Following a long day exploring the streets and historical sites of Rome, the team checked into the hotel for a well-earned rest before a classic Italian feast at a Roman family-owned restaurant. In traditional Italian fashion, the meal consisted of four courses: antipasti (appetizers and charcuterie), il primo (three varieties of pasta dishes), il secondo (a variety of meat offerings) and dessert (tiramisu, ricotta cheesecake and more) with coffee.
After the pizza, the Irish took on the pasta, with the help of some professionals.
With an early-morning wakeup call, ND Softball headed to the Vatican before the sun rose, arriving in St. Peter's Square as the light peeked over the famous colonnades. Waiting for the team was a familiar face: Congregation of Holy Cross priest and team chaplain Fr. Brian Ching C.S.C., who happened to be in Rome. With a priest from the Pontifical North American College, the American seminary in Rome, Fr. Brian led the Irish into St. Peter's Basilica, and underground into the crypt beneath the famous church.
Waiting for the team was a familiar face: Congregation of Holy Cross priest and team chaplain Fr. Brian Ching C.S.C., who happened to be in Rome. With a priest from the Pontifical North American College, the American seminary in Rome, Fr. Brian led the Irish into St. Peter's Basilica, and underground into the crypt beneath the famous church, for a rare opportunity: the chance to celebrate Mass beneath St. Peter's Basilica.
Following the rare opportunity for Mass in the crypt of St. Peter's, the Irish had another memorable experience waiting just a block away from the Basilica: a tour of the Swiss Guard barracks. The Swiss Guard is a military group tasked with protecting the Pope and all entrances to Vatican City. Comprised of men entering the service after age 19, their history is rich, and the selection process is rigorous. The Irish were guided by Nicolas, a 20-year-old Swiss Guard in his second year of service, through the courtyard, weapon room, chapel and other areas of the barracks.
While the entire city was covered in a thick layer of volcanic ash, it was excavated in recent history and was thought to have been a popular destination for the ancient Romans. The city's population at its height was around 20,000 people, and featured a large forum, many shops and villas, a public bath, a stadium, a theater and a marketplace.
Meanwhile, the coaches and support staff traveled around the Amalfi Coast to the towns of Amalfi and Positano, touring each town and enjoying some of the lemon-inspired specialties of the region, like lemon cake and lemon gelato. The group also took time for swimming in the Mediterranean.
Notre Dame Softball woke up before the sun on Thursday morning for an early drive to the Naples airport. From there, the Irish took off for the last leg of their foreign tour: Barcelona. After the short two-hour flight, they were welcomed to Spain with sunny skies and the full day ahead.
The first stop for the Irish was Las Arenas, a former bullfighting arena that has since been transformed into a shopping mall. From there, the group embarked on a bus trip around the city, and first went to a spot up on the hill to get a beautiful panoramic view of Barcelona. Along the way, the team encountered two Notre Dame graduates themselves on a visit to see the view.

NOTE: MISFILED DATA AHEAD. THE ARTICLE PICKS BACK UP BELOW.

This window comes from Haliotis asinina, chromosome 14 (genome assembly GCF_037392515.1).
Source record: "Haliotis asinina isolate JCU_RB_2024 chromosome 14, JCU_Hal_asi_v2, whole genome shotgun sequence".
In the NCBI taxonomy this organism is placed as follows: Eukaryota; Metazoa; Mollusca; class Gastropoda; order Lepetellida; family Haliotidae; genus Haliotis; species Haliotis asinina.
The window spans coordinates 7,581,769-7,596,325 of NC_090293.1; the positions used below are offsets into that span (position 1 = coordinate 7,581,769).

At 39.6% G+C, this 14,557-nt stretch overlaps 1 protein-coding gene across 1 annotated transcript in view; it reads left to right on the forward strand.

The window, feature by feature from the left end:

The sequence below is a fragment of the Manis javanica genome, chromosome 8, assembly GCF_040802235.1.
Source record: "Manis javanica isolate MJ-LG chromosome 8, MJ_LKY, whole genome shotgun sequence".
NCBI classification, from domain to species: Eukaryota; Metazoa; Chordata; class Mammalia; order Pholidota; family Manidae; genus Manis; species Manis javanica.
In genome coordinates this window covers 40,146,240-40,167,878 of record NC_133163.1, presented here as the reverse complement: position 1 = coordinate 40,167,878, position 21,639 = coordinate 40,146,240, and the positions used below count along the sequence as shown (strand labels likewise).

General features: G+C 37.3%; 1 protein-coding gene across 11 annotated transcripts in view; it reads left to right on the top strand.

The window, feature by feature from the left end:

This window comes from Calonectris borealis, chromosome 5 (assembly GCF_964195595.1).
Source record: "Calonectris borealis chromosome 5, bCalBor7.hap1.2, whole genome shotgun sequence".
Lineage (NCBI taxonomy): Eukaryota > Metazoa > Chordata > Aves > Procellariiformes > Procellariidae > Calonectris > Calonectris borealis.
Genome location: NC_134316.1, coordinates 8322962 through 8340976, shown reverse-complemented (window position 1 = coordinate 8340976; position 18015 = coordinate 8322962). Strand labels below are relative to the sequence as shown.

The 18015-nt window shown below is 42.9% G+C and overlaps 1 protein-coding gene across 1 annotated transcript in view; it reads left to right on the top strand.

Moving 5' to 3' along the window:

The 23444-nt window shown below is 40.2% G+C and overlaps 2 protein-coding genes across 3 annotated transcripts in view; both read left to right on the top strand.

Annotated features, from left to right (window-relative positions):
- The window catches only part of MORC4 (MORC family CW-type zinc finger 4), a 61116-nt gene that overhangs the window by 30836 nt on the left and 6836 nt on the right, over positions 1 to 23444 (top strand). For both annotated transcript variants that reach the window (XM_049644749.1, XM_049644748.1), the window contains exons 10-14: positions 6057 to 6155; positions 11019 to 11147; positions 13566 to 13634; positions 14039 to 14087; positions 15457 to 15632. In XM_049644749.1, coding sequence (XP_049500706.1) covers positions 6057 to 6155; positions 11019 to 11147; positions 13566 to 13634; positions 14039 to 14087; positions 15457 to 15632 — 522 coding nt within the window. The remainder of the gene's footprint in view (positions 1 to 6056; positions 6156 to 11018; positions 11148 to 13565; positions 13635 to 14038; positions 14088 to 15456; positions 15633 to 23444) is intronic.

After leaving the park in the late afternoon, the group traveled to Las Ramblas, one of the most famous streets in Barcelona. The street itself is pedestrian-only, and is filled with shops, restaurants, performers and Spanish architecture. The Irish stopped for dinner before heading to their final activity of the jam-packed day: a flamenco show.
The first stop on Day 7 for the Irish was the famous Sagrada Familia church, one of the most famous landmarks in Spain. Construction on the storied structure began in the 1920s, and has still not been completed. Designed by Antoni Gaudi, the same man who designed Parque Guell, the inside of La Sagrada Familia is filled with colored stained glass, abstract angles and columns, styles and pieces that seem unexpected in European religious art and architecture.
After the morning at the famous church, pregame preparations began. After a pregame team meal, the Irish boarded a bus for the drive up Montjuic, the site of the Olympic Stadium from 1992m, along with other Olympic training facilities. Notre Dame Softball put on a clinic for local youth softball players at the 1992 Olympic baseball training field.
After the clinic, the team gifted each participant with a Notre Dame Softball T-Shirt.
The Irish started out strong, with pitcher Payton Tidd striking out the first three batters in the first inning. Notre Dame kept the hold on the game, with pitchers Tidd, Morgan Ryan and Alexis Holloway leading the way to a win in the exhibition game. The Irish defense held Selecció Catalana without a run.
After the game, Notre Dame and Selecció Catalana exchanged shirts and spent time together enjoying Spanish food and music.
After the long day at Montserrat, the Irish returned to Barcelona, then headed out to Sitges, a small coastal town, for their farewell dinner. The menu included octopus, mussels, seafood paella, calamari and other seafood traditional to Sitges cuisine.